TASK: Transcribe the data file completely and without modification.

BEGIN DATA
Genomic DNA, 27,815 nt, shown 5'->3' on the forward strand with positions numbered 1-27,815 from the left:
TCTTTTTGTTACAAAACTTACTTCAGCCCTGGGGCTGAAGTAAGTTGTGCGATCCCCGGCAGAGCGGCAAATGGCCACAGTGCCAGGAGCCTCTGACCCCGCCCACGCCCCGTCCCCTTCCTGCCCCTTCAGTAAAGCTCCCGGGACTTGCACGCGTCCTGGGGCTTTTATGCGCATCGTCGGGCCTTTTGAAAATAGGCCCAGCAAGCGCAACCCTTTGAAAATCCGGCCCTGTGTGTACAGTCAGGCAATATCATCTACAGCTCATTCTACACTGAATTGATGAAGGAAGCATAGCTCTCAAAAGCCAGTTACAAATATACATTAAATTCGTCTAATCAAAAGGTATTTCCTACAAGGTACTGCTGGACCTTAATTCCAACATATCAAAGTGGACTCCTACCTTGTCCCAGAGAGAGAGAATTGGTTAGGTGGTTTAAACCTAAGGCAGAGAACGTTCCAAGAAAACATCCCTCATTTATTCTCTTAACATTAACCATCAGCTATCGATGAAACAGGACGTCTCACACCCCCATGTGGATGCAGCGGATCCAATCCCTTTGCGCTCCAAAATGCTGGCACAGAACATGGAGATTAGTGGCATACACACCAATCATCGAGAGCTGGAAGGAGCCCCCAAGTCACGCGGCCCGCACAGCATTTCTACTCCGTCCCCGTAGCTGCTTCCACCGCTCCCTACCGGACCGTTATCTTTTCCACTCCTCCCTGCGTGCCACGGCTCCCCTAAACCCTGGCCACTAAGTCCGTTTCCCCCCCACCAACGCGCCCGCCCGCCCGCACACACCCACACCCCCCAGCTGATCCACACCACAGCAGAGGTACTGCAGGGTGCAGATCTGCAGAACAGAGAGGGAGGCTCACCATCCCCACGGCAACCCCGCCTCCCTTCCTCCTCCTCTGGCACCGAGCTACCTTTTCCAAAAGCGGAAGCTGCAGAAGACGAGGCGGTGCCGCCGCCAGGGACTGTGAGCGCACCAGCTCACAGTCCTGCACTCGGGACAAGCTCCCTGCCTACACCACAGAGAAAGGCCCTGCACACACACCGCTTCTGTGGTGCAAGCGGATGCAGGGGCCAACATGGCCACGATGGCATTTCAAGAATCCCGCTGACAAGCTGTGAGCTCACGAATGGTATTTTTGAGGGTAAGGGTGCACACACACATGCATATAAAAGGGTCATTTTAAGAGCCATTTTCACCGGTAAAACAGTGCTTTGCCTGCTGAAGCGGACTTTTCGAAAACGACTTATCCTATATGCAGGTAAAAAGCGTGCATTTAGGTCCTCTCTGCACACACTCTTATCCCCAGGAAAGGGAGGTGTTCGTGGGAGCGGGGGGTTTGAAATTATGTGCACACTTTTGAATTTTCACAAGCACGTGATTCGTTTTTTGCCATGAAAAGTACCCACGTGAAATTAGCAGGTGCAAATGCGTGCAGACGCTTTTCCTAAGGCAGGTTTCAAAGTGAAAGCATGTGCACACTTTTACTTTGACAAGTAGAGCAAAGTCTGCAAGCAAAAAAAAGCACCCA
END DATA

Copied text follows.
Genomic DNA, 27,815 nt, shown 5'->3' on the forward strand with positions numbered 1-27,815 from the left:
TCTTTTTGTTACAAAACTTACTTCAGCCCTGGGGCTGAAGTAAGTTGTGCGATCCCCGGCAGAGCGGCAAATGGCCACAGTGCCAGGAGCCTCTGACCCCGCCCACGCCCCGTCCCCTTCCTGCCCCTTCAGTAAAGCTCCCGGGACTTGCACGCGTCCTGGGGCTTTTATGCGCATCGTCGGGCCTTTTGAAAATAGGCCCAGCAAGCGCAACCCTTTGAAAATCCGGCCCTGTGTGTACAGTCAGGCAATATCATCTACAGCTCATTCTACACTGAATTGATGAAGGAAGCATAGCTCTCAAAAGCCAGTTACAAATATACATTAAATTCGTCTAATCAAAAGGTATTTCCTACAAGGTACTGCTGGACCTTAATTCCAACATATCAAAGTGGACTCCTACCTTGTCCCAGAGAGAGAGAATTGGTTAGGTGGTTTAAACCTAAGGCAGAGAACGTTCCAAGAAAACATCCCTCATTTATTCTCTTAACATTAACCATCAGCTATCGATGAAACAGGACGTCTCACACCCCCATGTGGATGCAGCGGATCCAATCCCTTTGCGCTCCAAAATGCTGGCACAGAACATGGAGATTAGTGGCATACACACCAATCATCGAGAGCTGGAAGGAGCCCCCAAGTCACGCGGCCCGCACAGCATTTCTACTCCGTCCCCGTAGCTGCTTCCACCGCTCCCTACCGGACCGTTATCTTTTCCACTCCTCCCTGCGTGCCACGGCTCCCCTAAACCCTGGCCACTAAGTCCGTTTCCCCCCCACCAACGCGCCCGCCCGCCCGCACACACCCACACCCCCCAGCTGATCCACACCACAGCAGAGGTACTGCAGGGTGCAGATCTGCAGAACAGAGAGGGAGGCTCACCATCCCCACGGCAACCCCGCCTCCCTTCCTCCTCCTCTGGCACCGAGCTACCTTTTCCAAAAGCGGAAGCTGCAGAAGACGAGGCGGTGCCGCCGCCAGGGACTGTGAGCGCACCAGCTCACAGTCCTGCACTCGGGACAAGCTCCCTGCCTACACCACAGAGAAAGGCCCTGCACACACACCGCTTCTGTGGTGCAAGCGGATGCAGGGGCCAACATGGCCACGATGGCATTTCAAGAATCCCGCTGACAAGCTGTGAGCTCACGAATGGTATTTTTGAGGGTAAGGGTGCACACACACATGCATATAAAAGGGTCATTTTAAGAGCCATTTTCACCGGTAAAACAGTGCTTTGCCTGCTGAAGCGGACTTTTCGAAAACGACTTATCCTATATGCAGGTAAAAAGCGTGCATTTAGGTCCTCTCTGCACACACTCTTATCCCCAGGAAAGGGAGGTGTTCGTGGGAGCGGGGGGTTTGAAATTATGTGCACACTTTTGAATTTTCACAAGCACGTGATTCGTTTTTTGCCATGAAAAGTACCCACGTGAAATTAGCAGGTGCAAATGCGTGCAGACGCTTTTCCTAAGGCAGGTTTCAAAGTGAAAGCATGTGCACACTTTTACTTTGACAAGTAGAGCAAAGTCTGCAAGCAAAAAAAAGCACCCA